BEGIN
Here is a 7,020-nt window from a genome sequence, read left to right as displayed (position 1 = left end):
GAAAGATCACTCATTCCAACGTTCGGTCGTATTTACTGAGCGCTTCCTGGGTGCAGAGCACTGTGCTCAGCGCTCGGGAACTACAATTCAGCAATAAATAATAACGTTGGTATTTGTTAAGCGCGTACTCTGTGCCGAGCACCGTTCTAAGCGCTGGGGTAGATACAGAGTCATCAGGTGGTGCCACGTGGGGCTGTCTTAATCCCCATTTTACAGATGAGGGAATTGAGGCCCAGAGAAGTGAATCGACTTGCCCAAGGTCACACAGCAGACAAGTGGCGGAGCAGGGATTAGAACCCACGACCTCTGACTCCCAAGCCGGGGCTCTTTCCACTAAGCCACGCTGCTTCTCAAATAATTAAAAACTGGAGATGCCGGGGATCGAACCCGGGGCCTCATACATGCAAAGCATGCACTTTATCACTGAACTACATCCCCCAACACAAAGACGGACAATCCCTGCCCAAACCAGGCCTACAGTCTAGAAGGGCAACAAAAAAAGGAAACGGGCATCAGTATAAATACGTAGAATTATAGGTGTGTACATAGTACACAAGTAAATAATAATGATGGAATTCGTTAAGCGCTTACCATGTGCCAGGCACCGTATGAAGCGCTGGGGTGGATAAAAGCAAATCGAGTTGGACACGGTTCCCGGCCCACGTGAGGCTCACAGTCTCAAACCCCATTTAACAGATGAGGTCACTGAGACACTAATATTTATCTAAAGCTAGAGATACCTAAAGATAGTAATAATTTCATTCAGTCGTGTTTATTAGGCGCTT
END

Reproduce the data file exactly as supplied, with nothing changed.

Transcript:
Here is a 7,020-nt window from a genome sequence, read left to right as displayed (position 1 = left end):
GAAAGATCACTCATTCCAACGTTCGGTCGTATTTACTGAGCGCTTCCTGGGTGCAGAGCACTGTGCTCAGCGCTCGGGAACTACAATTCAGCAATAAATAATAACGTTGGTATTTGTTAAGCGCGTACTCTGTGCCGAGCACCGTTCTAAGCGCTGGGGTAGATACAGAGTCATCAGGTGGTGCCACGTGGGGCTGTCTTAATCCCCATTTTACAGATGAGGGAATTGAGGCCCAGAGAAGTGAATCGACTTGCCCAAGGTCACACAGCAGACAAGTGGCGGAGCAGGGATTAGAACCCACGACCTCTGACTCCCAAGCCGGGGCTCTTTCCACTAAGCCACGCTGCTTCTCAAATAATTAAAAACTGGAGATGCCGGGGATCGAACCCGGGGCCTCATACATGCAAAGCATGCACTTTATCACTGAACTACATCCCCCAACACAAAGACGGACAATCCCTGCCCAAACCAGGCCTACAGTCTAGAAGGGCAACAAAAAAAGGAAACGGGCATCAGTATAAATACGTAGAATTATAGGTGTGTACATAGTACACAAGTAAATAATAATGATGGAATTCGTTAAGCGCTTACCATGTGCCAGGCACCGTATGAAGCGCTGGGGTGGATAAAAGCAAATCGAGTTGGACACGGTTCCCGGCCCACGTGAGGCTCACAGTCTCAAACCCCATTTAACAGATGAGGTCACTGAGACACTAATATTTATCTAAAGCTAGAGATACCTAAAGATAGTAATAATTTCATTCAGTCGTGTTTATTAGGCGCTT